South Korean lines on high alert

South Korean lines on high alert

South Korea put its ocean carriers on high alert over the weekend after an Islamic militant group threatened to destroy vessels carrying U.S. military goods in the Middle East, news reports and intelligence officials said.

Acting under advice from the government's National Intelligence Service (NIS), the Maritime Affairs and Fisheries Ministry sent out warning letters to eight local shipping firms, including Hanjin, Shipping, urging them to strengthen security precautions and limit crewmembers from going ashore at Middle Eastern ports.

The NIS said it found an Arabic language Web site carrying a threat to "attack ships carrying strategic materials for the U.S. military". It cited a South Korean shipping company and eight other shipping firms from the U.S., the Netherlands and Hong Kong as its targets, news reports said.

"We have told the Maritime and Fisheries Ministry, maritime police and other related agencies to take measures to guard against terrorism," a spokesman for the intelligence agency said on condition of anonymity.

Hanjin Shipping, however, said it did not know of any South Korean ships involved in transporting U.S. military equipment to Iraq. A company official said South Korean shipping firms had tightened security procedures to meet a new anti-terrorism code that came into effect July 1. ``But we have not taken any additional measures because of the warning from the National Intelligence Agency,'' he said.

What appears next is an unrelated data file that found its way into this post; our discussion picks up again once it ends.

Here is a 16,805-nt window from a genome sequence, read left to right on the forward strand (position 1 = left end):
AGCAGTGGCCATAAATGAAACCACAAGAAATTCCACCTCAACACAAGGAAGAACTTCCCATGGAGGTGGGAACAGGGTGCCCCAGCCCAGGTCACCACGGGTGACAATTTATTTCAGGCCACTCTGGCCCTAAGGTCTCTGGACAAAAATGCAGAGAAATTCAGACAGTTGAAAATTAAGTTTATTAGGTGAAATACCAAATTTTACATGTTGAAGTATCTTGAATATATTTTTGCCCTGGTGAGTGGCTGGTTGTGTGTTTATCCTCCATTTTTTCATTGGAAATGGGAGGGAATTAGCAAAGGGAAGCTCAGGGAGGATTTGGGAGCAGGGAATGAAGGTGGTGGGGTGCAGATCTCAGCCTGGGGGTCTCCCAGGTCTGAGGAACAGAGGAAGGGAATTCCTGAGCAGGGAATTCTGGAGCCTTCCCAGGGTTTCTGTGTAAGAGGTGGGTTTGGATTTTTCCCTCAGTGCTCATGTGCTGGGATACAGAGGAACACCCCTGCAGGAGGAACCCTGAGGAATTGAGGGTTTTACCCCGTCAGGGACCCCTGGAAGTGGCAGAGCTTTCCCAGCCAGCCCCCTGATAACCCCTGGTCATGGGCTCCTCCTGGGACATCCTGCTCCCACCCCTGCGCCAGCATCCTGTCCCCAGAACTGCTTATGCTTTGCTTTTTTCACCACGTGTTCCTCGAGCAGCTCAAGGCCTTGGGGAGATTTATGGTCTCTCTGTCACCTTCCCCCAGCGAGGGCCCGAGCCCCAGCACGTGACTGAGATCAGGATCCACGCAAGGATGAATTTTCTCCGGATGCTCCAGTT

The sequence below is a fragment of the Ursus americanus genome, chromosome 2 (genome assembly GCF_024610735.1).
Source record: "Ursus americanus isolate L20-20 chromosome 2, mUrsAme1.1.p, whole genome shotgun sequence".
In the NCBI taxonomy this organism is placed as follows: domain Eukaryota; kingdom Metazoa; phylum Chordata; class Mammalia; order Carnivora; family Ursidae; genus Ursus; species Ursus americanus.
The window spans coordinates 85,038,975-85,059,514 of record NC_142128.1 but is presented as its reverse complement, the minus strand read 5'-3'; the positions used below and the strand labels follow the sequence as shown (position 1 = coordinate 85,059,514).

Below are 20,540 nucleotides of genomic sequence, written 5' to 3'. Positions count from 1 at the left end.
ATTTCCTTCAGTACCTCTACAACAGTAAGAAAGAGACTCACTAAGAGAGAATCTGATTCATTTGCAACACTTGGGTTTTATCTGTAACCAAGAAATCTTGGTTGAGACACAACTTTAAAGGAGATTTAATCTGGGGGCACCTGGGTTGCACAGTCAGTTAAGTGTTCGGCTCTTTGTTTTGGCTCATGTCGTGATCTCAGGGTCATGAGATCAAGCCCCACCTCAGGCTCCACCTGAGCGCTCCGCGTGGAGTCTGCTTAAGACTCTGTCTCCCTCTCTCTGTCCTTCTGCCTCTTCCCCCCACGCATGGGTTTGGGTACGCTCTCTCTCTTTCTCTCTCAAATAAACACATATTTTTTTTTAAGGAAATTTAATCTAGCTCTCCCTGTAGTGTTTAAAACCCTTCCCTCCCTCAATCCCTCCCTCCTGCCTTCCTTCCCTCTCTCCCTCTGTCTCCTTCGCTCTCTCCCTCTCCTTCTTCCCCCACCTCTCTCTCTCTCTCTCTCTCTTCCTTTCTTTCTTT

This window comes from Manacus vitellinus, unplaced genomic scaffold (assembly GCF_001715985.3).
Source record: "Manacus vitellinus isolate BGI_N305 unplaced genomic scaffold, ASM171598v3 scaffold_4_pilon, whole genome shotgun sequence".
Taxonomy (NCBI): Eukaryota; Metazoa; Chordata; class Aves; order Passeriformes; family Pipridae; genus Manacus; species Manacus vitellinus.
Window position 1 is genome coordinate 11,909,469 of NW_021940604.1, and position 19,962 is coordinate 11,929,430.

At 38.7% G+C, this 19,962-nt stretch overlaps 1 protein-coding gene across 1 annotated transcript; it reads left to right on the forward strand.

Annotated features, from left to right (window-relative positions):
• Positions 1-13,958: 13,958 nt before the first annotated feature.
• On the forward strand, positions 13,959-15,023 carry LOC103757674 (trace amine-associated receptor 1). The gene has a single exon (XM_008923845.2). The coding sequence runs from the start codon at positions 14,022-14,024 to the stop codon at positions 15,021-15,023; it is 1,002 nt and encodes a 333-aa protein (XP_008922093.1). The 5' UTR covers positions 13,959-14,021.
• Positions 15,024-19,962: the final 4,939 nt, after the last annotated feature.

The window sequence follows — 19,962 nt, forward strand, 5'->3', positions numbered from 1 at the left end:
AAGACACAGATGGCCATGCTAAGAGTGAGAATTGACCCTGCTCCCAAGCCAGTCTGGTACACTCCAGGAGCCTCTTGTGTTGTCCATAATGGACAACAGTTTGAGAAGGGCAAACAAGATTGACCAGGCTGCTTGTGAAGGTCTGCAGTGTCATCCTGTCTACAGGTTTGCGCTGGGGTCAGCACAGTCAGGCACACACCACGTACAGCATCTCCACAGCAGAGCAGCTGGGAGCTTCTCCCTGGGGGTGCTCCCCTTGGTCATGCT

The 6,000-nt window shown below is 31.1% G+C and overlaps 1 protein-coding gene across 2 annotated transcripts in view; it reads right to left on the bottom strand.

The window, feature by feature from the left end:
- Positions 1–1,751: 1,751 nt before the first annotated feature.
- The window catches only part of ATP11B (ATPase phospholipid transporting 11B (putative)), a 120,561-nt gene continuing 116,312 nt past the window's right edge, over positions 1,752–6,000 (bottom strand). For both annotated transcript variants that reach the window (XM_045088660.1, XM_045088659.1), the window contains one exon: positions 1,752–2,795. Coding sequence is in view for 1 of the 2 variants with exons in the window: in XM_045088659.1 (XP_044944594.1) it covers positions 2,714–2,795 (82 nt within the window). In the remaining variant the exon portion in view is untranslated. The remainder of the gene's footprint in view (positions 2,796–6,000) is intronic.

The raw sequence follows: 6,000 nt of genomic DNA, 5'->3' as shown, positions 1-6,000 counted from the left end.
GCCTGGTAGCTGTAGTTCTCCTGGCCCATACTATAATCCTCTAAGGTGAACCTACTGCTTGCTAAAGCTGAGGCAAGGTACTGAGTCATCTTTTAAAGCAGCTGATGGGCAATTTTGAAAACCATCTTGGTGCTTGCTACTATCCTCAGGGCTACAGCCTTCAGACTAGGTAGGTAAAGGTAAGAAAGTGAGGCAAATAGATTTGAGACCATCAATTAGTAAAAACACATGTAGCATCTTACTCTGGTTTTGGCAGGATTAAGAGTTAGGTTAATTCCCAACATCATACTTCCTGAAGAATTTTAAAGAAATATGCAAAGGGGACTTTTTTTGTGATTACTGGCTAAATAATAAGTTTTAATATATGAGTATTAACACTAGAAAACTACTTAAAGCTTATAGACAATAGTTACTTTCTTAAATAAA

But, the Iraqi Web site that was reported to have carried the threat, said it was not aware of the threat and denied carrying any such warning against shipping.

South Korean vessels operating in the Persian Gulf were put on high alert, reportedly bolstering patrols and increasing radar surveillance.

The NIS also requested help from Indonesia and Hong Kong, where ships bound for the Gulf often make port calls, to help enhance security.

Other steps included appealing to Middle Eastern governments to promptly pass on intelligence that indicated possible attacks on South Korea vessels.

Seoul plans to start sending 3000 soldiers to the Kurdish region of northeastern Iraq in August. They will be joined there by about 600 military medics and engineers already operating in the country's south.

The deployment will make South Korea the biggest coalition partner after the U.S. and Britain.